How the Rhone Valley is benefitting from market breadth
Liv-ex reported on their 28th January blog that Burgundy is fast becoming the favourite alternative to Bordeaux as the market has broadened. They mention DRC of course, and a few other high profile producers such as Comte de Vogue, Raveneau and Bouchard Pere et Fils, but you might notice there are a couple of other names achieving a decent share of the non-Bordeaux market who you might not recognise as Burgundy producers – and that’s because they’re not.
The wines of Michel Chapoutier with their distinctive labels containing braille are well known as some of the best wines from the Rhone Valley. His rugged, unfiltered wines are impeccably balanced and perfectly crafted wines that tend to seduce drinkers that love the deep, peppery flavour of the Syrah grape. Similarly Guigal is one of the most famous names from the Rhone, making exceptional wines across countless appellations including Châteauneuf-du-Pape.
We haven’t talked much about the Rhone in this blog so far but it is worthy of our attention, especially now that the market has shown a slight drift, temporarily at least, away from Bordeaux. And let’s not forget, the most revered expert on Bordeaux, Robert Parker, has such an affection for the Rhone, that he has written books about it, rating some of the wines among his all-time favourites.
The Rhone Valley is divided into the North and the South, and the North is dominated by the great Syrah-based wines of Hermitage, St Joseph and Côte-Rôtie. The south is best known for the popular Châteauneuf-du-Pape, although many of its admirers don’t realise how diverse a wine it really is. 13 grape varieties are permitted in Châteauneuf, 9 red and 4 white, and wines tend to be blended (although there are some great wines made only from Grenache) so from one producer to another the wines will often have little in common.
The great thing about the wines of the Rhone is that like Bordeaux, they are built to last with a robust structure and great complexity that means they are truly the investor’s friend. Even despite Parker’s enthusiasm though, they have never received the same level of attention as Bordeaux. The best of the best (from producers like Guigal and Chapoutier) will fetch high prices at auction but there are still a lot of wines that remain largely undiscovered by wine investors. Vintage is important, and a good vintage for the Syrah-based wines of the North does not necessarily mean that Grenache will have thrived in the pebble-covered soils of Châteauneuf-du-Pape, and vice versa. Investors interested in the Rhone should choose their vintage and wine carefully on that basis. Some white wine is made in the Rhone, even in Chateauneuf, but it tends to be an enjoyable novelty for the drinker rather than a shrewd investment. Likewise the Viognier-based whites of Condrieu and the somewhat rare Chateau Grillet are some of the most aromatic wines in the world, but do not have the ageing capacity to be investment wines.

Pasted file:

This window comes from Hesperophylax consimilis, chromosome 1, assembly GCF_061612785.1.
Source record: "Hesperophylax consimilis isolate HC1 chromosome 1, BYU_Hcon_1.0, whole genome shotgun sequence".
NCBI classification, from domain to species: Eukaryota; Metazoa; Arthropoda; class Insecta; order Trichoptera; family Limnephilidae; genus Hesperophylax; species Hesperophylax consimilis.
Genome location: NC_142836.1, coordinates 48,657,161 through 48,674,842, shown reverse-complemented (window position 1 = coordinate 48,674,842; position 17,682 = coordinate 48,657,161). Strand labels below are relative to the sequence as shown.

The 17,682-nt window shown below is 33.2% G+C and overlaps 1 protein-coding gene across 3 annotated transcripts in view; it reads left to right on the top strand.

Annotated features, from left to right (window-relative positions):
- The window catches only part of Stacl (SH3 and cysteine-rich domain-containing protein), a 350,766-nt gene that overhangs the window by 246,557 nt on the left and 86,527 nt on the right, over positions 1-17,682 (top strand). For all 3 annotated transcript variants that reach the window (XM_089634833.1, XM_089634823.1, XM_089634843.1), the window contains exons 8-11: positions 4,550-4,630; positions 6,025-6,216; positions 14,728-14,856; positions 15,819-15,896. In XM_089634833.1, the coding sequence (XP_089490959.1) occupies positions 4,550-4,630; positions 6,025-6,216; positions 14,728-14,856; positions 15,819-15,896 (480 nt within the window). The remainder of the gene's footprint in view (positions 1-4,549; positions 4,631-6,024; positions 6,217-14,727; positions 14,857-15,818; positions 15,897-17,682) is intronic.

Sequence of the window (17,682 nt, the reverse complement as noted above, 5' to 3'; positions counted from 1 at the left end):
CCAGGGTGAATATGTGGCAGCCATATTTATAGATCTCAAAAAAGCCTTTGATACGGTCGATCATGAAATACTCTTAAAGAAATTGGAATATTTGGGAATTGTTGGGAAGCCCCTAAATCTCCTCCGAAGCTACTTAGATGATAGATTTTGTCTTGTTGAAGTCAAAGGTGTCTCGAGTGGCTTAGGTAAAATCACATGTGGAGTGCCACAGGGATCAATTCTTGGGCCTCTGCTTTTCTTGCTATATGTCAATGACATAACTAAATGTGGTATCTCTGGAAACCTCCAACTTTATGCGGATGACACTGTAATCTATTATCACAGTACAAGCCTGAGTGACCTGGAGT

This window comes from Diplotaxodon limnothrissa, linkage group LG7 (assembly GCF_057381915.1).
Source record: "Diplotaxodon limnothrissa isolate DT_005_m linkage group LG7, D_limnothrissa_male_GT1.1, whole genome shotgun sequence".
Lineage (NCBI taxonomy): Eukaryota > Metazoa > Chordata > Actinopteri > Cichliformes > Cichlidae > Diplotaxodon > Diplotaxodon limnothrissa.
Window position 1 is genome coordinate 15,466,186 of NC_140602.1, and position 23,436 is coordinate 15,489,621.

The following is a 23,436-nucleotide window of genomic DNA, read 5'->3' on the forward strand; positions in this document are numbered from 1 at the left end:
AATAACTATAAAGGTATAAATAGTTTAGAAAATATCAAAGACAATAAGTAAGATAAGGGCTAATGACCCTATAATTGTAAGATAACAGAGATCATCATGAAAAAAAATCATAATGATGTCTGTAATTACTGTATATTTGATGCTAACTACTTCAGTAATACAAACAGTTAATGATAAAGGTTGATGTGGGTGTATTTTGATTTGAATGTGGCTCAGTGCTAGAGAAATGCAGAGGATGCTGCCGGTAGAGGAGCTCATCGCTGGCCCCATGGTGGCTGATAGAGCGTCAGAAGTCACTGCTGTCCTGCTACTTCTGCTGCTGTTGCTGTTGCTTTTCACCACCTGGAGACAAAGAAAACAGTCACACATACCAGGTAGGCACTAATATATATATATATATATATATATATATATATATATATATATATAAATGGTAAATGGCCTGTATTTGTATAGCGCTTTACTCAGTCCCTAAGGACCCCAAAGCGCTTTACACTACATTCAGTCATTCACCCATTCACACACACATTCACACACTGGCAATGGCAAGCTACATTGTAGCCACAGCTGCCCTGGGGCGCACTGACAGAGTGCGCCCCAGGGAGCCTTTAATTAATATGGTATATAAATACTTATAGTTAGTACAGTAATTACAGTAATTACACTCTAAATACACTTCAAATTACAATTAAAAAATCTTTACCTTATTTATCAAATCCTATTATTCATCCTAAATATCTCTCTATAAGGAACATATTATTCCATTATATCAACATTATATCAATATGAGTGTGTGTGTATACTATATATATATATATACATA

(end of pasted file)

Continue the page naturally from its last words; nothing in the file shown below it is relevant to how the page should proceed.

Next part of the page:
Producers whose wines fetch high prices at auction currently include Paul Jaboulet Aine, Beaucastel, Chapoutier, J.L. Chave, Guigal, Chateau Rayas. There are plenty of others just waiting for their time in the spotlight though, and many can be purchased at a fraction of the price of the usual suspects in Bordeaux or Burgundy. Again, watch this space.